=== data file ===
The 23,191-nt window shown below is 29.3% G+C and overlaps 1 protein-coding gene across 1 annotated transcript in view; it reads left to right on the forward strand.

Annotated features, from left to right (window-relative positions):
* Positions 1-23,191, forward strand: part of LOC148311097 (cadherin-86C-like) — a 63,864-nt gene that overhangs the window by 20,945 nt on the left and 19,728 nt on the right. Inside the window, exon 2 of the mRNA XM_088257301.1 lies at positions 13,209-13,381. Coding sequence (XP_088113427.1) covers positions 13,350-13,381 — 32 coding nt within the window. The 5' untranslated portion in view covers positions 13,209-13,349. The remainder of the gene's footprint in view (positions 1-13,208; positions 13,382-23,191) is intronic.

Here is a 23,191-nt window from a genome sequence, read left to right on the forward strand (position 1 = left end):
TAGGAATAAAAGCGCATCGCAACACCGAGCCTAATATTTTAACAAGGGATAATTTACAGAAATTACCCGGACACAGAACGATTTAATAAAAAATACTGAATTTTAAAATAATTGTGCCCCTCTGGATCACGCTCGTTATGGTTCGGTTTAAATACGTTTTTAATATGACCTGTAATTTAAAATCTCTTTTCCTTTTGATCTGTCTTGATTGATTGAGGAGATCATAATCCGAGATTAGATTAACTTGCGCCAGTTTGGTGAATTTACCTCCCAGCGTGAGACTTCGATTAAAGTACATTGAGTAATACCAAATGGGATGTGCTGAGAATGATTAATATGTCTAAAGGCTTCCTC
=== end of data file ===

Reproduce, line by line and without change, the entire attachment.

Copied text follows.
The 23,191-nt window shown below is 29.3% G+C and overlaps 1 protein-coding gene across 1 annotated transcript in view; it reads left to right on the forward strand.

Annotated features, from left to right (window-relative positions):
* Positions 1-23,191, forward strand: part of LOC148311097 (cadherin-86C-like) — a 63,864-nt gene that overhangs the window by 20,945 nt on the left and 19,728 nt on the right. Inside the window, exon 2 of the mRNA XM_088257301.1 lies at positions 13,209-13,381. Coding sequence (XP_088113427.1) covers positions 13,350-13,381 — 32 coding nt within the window. The 5' untranslated portion in view covers positions 13,209-13,349. The remainder of the gene's footprint in view (positions 1-13,208; positions 13,382-23,191) is intronic.

Here is a 23,191-nt window from a genome sequence, read left to right on the forward strand (position 1 = left end):
TAGGAATAAAAGCGCATCGCAACACCGAGCCTAATATTTTAACAAGGGATAATTTACAGAAATTACCCGGACACAGAACGATTTAATAAAAAATACTGAATTTTAAAATAATTGTGCCCCTCTGGATCACGCTCGTTATGGTTCGGTTTAAATACGTTTTTAATATGACCTGTAATTTAAAATCTCTTTTCCTTTTGATCTGTCTTGATTGATTGAGGAGATCATAATCCGAGATTAGATTAACTTGCGCCAGTTTGGTGAATTTACCTCCCAGCGTGAGACTTCGATTAAAGTACATTGAGTAATACCAAATGGGATGTGCTGAGAATGATTAATATGTCTAAAGGCTTCCTC